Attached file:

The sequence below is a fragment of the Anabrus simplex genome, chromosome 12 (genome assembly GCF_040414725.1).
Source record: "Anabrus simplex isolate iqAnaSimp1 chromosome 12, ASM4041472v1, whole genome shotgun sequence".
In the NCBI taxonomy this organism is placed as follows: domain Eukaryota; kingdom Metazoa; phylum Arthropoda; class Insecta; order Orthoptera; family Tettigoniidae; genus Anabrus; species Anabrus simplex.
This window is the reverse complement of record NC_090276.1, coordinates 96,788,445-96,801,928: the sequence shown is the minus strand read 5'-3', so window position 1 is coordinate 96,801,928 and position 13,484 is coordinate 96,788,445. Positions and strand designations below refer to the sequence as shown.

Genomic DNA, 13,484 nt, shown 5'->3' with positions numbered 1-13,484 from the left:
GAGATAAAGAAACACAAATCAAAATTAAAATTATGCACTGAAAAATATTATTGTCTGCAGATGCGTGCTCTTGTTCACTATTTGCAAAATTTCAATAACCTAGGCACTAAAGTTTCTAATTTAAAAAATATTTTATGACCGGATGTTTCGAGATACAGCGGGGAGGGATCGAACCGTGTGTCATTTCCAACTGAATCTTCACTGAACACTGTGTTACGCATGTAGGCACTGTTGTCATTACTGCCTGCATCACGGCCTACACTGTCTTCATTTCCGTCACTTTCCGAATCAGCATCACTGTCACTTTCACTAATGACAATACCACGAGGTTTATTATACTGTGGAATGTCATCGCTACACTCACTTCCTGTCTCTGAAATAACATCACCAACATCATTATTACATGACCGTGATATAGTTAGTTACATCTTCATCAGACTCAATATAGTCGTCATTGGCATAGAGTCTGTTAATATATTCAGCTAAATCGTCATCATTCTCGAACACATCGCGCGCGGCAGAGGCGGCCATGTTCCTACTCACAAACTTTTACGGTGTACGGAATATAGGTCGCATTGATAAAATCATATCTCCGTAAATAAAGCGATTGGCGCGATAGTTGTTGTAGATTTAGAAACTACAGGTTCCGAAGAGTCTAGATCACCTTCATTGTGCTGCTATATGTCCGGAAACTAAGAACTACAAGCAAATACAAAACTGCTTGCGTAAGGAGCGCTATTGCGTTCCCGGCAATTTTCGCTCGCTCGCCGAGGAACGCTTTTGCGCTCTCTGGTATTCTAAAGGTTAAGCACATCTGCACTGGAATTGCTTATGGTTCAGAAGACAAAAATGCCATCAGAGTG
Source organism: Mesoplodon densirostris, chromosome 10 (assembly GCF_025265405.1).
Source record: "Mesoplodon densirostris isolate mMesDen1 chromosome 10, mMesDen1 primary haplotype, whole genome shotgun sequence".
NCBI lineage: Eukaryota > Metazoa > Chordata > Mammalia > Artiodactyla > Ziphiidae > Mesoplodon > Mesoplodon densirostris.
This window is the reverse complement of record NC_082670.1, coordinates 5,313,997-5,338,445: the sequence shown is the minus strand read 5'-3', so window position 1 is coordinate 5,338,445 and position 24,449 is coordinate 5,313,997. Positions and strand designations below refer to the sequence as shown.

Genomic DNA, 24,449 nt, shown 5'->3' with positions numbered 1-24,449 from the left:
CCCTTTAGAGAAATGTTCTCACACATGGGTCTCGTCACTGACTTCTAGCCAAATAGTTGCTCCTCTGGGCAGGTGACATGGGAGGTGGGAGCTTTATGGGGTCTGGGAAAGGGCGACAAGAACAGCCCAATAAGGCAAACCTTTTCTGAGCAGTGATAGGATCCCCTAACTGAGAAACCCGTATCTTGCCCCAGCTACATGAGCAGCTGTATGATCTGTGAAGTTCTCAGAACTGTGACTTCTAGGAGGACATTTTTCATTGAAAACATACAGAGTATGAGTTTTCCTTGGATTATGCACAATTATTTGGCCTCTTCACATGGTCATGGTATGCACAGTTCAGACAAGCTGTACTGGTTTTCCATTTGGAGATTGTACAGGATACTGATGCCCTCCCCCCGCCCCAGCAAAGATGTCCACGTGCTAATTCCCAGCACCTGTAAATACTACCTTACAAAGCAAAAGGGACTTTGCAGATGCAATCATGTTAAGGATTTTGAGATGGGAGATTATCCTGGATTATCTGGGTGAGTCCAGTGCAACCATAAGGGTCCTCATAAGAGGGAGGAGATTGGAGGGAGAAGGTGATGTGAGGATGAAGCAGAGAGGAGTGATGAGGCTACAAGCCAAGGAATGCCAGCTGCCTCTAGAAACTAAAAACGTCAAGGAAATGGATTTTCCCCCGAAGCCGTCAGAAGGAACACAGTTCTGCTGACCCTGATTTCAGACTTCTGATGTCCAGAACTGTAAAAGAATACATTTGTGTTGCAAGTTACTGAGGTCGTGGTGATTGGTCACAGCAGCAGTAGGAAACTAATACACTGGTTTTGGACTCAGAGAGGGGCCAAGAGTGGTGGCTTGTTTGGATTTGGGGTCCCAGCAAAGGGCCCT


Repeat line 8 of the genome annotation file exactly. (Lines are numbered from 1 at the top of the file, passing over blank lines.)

Source record: "Mesoplodon densirostris isolate mMesDen1 chromosome 10, mMesDen1 primary haplotype, whole genome shotgun sequence".